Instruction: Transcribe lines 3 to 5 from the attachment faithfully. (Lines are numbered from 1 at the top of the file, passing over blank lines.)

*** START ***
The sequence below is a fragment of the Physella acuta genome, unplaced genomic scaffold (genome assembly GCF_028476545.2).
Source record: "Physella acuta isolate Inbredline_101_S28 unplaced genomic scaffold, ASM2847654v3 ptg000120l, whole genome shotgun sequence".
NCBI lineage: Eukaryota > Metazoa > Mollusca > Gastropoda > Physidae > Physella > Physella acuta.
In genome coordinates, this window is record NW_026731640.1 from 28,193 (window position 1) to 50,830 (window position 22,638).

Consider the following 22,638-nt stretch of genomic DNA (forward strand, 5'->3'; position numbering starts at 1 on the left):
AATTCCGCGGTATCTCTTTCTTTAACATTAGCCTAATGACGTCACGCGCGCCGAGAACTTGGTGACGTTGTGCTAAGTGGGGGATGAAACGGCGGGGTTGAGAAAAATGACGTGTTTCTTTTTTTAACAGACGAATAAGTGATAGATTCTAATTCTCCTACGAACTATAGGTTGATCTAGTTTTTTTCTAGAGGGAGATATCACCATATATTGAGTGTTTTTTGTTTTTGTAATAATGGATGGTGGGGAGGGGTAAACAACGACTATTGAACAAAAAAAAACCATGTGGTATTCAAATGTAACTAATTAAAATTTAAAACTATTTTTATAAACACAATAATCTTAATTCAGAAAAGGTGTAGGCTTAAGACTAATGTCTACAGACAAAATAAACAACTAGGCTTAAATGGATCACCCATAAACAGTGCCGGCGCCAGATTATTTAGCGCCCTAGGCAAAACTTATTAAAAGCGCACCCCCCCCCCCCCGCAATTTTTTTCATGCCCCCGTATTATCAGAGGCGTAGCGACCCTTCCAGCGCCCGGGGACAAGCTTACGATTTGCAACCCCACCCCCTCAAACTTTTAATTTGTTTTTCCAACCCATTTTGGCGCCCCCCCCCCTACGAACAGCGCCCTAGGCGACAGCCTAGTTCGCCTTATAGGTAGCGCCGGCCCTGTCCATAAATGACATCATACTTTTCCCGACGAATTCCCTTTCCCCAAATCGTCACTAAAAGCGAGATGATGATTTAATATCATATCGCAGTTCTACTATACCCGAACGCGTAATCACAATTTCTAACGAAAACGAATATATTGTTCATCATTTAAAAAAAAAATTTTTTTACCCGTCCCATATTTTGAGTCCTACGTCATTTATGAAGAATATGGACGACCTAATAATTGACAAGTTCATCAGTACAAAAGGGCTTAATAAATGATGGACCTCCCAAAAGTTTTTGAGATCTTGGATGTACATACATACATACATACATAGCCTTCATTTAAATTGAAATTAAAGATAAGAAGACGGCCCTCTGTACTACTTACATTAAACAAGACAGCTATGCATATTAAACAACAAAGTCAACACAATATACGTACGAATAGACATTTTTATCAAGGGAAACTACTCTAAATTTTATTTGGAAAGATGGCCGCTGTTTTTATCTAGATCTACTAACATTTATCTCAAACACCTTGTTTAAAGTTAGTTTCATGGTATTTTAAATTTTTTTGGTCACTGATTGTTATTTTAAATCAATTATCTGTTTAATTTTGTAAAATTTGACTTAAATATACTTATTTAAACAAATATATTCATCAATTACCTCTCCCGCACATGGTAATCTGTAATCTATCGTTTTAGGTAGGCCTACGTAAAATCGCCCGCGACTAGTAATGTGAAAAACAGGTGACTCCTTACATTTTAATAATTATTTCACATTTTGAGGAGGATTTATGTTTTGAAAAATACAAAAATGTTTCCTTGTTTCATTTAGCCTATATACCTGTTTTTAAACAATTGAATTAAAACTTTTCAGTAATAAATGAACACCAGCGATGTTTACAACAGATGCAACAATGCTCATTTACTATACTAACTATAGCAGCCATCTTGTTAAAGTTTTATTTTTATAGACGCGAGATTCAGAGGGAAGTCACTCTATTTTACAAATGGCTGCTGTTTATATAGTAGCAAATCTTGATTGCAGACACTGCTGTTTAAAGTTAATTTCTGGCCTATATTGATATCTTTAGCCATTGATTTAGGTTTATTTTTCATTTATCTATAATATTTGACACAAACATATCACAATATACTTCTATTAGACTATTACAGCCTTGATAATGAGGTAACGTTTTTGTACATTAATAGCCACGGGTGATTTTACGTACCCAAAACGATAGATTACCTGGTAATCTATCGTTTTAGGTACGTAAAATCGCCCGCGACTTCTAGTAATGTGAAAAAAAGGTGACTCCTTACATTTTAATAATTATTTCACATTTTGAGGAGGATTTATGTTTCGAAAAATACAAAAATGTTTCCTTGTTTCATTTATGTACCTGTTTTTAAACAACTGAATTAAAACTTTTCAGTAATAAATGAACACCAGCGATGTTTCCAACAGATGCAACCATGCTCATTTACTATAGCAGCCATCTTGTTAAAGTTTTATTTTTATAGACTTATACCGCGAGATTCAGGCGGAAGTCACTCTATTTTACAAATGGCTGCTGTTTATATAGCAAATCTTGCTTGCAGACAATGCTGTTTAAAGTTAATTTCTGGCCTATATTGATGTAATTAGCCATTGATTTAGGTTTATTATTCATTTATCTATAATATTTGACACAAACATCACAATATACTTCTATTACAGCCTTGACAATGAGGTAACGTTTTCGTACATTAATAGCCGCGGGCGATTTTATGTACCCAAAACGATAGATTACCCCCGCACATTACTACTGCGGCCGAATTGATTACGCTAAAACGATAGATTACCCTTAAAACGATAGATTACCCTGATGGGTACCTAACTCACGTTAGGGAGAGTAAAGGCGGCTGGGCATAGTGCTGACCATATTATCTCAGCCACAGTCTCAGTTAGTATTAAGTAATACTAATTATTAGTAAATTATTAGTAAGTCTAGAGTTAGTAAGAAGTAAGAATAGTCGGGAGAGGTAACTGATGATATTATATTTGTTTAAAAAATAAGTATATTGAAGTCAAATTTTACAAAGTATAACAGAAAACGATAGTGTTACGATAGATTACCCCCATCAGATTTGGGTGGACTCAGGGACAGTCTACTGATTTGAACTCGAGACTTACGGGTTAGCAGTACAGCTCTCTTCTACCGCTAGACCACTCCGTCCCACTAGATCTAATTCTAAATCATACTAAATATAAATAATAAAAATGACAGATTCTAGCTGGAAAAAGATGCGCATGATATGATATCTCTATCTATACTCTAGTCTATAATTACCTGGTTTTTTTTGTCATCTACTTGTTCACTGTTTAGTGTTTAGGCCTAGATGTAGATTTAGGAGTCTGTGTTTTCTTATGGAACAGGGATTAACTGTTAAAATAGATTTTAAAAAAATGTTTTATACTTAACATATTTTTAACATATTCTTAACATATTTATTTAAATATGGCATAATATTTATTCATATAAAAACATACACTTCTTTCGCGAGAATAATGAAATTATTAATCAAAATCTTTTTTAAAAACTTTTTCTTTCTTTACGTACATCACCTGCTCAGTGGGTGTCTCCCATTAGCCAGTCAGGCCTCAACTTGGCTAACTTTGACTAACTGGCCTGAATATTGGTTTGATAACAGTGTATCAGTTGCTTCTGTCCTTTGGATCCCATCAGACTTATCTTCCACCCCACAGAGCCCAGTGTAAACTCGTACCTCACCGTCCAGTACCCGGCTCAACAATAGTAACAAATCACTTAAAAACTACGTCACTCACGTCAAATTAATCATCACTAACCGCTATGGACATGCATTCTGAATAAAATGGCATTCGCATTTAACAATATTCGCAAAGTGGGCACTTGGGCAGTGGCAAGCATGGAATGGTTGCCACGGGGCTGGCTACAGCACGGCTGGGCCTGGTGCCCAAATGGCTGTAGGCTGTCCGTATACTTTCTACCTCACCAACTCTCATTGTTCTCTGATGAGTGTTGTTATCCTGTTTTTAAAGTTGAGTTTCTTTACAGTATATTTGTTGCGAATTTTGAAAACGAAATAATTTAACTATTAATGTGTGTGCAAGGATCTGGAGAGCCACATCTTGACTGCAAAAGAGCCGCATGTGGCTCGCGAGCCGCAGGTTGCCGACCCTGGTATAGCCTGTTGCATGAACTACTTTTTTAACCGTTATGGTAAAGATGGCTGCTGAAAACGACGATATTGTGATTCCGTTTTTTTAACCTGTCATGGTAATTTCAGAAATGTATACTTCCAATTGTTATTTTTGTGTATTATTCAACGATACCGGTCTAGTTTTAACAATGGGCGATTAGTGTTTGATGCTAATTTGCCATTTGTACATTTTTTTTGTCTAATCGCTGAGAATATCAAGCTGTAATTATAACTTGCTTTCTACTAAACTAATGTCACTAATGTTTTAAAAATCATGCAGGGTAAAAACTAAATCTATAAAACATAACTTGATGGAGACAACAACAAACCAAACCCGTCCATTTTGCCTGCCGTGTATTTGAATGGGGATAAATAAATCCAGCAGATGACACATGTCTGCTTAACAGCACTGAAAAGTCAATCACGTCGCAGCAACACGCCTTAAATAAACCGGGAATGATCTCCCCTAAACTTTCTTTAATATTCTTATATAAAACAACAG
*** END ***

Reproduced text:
NCBI lineage: Eukaryota > Metazoa > Mollusca > Gastropoda > Physidae > Physella > Physella acuta.
In genome coordinates, this window is record NW_026731640.1 from 28,193 (window position 1) to 50,830 (window position 22,638).

Consider the following 22,638-nt stretch of genomic DNA (forward strand, 5'->3'; position numbering starts at 1 on the left):